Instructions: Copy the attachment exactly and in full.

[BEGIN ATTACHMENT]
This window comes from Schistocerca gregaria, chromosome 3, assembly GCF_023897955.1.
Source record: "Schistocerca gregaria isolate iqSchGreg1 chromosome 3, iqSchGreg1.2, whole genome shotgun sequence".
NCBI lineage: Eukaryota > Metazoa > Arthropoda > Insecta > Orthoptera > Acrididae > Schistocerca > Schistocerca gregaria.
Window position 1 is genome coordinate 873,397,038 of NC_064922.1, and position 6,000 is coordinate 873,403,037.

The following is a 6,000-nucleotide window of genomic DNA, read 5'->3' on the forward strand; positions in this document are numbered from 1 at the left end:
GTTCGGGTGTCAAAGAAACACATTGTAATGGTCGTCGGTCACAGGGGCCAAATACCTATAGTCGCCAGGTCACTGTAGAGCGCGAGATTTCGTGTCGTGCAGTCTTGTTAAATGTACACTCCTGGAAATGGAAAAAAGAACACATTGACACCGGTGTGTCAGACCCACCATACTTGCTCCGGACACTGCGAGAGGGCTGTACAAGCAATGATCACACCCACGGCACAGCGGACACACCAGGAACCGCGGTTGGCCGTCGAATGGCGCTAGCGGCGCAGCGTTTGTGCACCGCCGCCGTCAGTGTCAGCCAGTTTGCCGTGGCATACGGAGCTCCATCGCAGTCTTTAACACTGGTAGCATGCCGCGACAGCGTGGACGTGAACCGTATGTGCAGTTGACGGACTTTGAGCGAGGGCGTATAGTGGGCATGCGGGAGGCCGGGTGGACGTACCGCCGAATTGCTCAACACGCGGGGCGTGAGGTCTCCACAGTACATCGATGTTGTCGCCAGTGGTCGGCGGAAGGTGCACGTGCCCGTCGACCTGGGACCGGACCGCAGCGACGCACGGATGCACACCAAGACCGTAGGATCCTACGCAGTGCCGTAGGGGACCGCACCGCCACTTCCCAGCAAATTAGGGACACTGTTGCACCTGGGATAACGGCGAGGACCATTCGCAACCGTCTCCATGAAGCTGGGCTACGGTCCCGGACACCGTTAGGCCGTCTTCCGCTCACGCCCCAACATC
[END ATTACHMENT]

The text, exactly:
This window comes from Schistocerca gregaria, chromosome 3, assembly GCF_023897955.1.
Source record: "Schistocerca gregaria isolate iqSchGreg1 chromosome 3, iqSchGreg1.2, whole genome shotgun sequence".
NCBI lineage: Eukaryota > Metazoa > Arthropoda > Insecta > Orthoptera > Acrididae > Schistocerca > Schistocerca gregaria.
Window position 1 is genome coordinate 873,397,038 of NC_064922.1, and position 6,000 is coordinate 873,403,037.

The following is a 6,000-nucleotide window of genomic DNA, read 5'->3' on the forward strand; positions in this document are numbered from 1 at the left end:
GTTCGGGTGTCAAAGAAACACATTGTAATGGTCGTCGGTCACAGGGGCCAAATACCTATAGTCGCCAGGTCACTGTAGAGCGCGAGATTTCGTGTCGTGCAGTCTTGTTAAATGTACACTCCTGGAAATGGAAAAAAGAACACATTGACACCGGTGTGTCAGACCCACCATACTTGCTCCGGACACTGCGAGAGGGCTGTACAAGCAATGATCACACCCACGGCACAGCGGACACACCAGGAACCGCGGTTGGCCGTCGAATGGCGCTAGCGGCGCAGCGTTTGTGCACCGCCGCCGTCAGTGTCAGCCAGTTTGCCGTGGCATACGGAGCTCCATCGCAGTCTTTAACACTGGTAGCATGCCGCGACAGCGTGGACGTGAACCGTATGTGCAGTTGACGGACTTTGAGCGAGGGCGTATAGTGGGCATGCGGGAGGCCGGGTGGACGTACCGCCGAATTGCTCAACACGCGGGGCGTGAGGTCTCCACAGTACATCGATGTTGTCGCCAGTGGTCGGCGGAAGGTGCACGTGCCCGTCGACCTGGGACCGGACCGCAGCGACGCACGGATGCACACCAAGACCGTAGGATCCTACGCAGTGCCGTAGGGGACCGCACCGCCACTTCCCAGCAAATTAGGGACACTGTTGCACCTGGGATAACGGCGAGGACCATTCGCAACCGTCTCCATGAAGCTGGGCTACGGTCCCGGACACCGTTAGGCCGTCTTCCGCTCACGCCCCAACATC